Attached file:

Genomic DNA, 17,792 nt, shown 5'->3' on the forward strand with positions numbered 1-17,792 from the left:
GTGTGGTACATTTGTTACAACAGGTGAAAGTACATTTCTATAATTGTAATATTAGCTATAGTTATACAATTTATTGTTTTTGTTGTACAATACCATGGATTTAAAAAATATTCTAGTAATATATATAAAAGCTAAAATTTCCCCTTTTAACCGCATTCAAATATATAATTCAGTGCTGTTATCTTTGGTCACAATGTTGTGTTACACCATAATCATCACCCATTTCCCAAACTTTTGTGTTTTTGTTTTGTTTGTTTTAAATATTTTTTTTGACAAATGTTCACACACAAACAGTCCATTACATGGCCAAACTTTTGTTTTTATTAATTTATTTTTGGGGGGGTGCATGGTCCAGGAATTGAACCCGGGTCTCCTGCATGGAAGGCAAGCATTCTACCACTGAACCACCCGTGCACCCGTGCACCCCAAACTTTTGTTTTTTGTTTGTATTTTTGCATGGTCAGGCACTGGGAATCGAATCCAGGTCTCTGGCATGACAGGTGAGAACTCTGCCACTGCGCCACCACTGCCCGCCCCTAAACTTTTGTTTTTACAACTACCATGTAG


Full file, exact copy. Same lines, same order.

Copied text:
Genomic DNA, 17,792 nt, shown 5'->3' on the forward strand with positions numbered 1-17,792 from the left:
GTGTGGTACATTTGTTACAACAGGTGAAAGTACATTTCTATAATTGTAATATTAGCTATAGTTATACAATTTATTGTTTTTGTTGTACAATACCATGGATTTAAAAAATATTCTAGTAATATATATAAAAGCTAAAATTTCCCCTTTTAACCGCATTCAAATATATAATTCAGTGCTGTTATCTTTGGTCACAATGTTGTGTTACACCATAATCATCACCCATTTCCCAAACTTTTGTGTTTTTGTTTTGTTTGTTTTAAATATTTTTTTTGACAAATGTTCACACACAAACAGTCCATTACATGGCCAAACTTTTGTTTTTATTAATTTATTTTTGGGGGGGTGCATGGTCCAGGAATTGAACCCGGGTCTCCTGCATGGAAGGCAAGCATTCTACCACTGAACCACCCGTGCACCCGTGCACCCCAAACTTTTGTTTTTTGTTTGTATTTTTGCATGGTCAGGCACTGGGAATCGAATCCAGGTCTCTGGCATGACAGGTGAGAACTCTGCCACTGCGCCACCACTGCCCGCCCCTAAACTTTTGTTTTTACAACTACCATGTAG